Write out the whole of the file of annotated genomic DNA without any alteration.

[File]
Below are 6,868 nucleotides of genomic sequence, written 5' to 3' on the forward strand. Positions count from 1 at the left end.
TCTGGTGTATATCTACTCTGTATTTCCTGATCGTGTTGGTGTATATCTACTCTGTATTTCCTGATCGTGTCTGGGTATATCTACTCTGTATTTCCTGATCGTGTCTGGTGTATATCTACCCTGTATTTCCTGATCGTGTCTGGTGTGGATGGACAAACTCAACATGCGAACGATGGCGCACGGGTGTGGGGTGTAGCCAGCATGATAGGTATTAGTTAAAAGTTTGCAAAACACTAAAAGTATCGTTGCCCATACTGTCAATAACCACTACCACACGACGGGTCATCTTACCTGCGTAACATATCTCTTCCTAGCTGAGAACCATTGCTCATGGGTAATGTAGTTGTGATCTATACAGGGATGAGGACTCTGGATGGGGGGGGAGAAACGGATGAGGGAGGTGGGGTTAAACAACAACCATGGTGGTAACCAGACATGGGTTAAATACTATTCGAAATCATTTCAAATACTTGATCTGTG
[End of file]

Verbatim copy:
Below are 6,868 nucleotides of genomic sequence, written 5' to 3' on the forward strand. Positions count from 1 at the left end.
TCTGGTGTATATCTACTCTGTATTTCCTGATCGTGTTGGTGTATATCTACTCTGTATTTCCTGATCGTGTCTGGGTATATCTACTCTGTATTTCCTGATCGTGTCTGGTGTATATCTACCCTGTATTTCCTGATCGTGTCTGGTGTGGATGGACAAACTCAACATGCGAACGATGGCGCACGGGTGTGGGGTGTAGCCAGCATGATAGGTATTAGTTAAAAGTTTGCAAAACACTAAAAGTATCGTTGCCCATACTGTCAATAACCACTACCACACGACGGGTCATCTTACCTGCGTAACATATCTCTTCCTAGCTGAGAACCATTGCTCATGGGTAATGTAGTTGTGATCTATACAGGGATGAGGACTCTGGATGGGGGGGGAGAAACGGATGAGGGAGGTGGGGTTAAACAACAACCATGGTGGTAACCAGACATGGGTTAAATACTATTCGAAATCATTTCAAATACTTGATCTGTG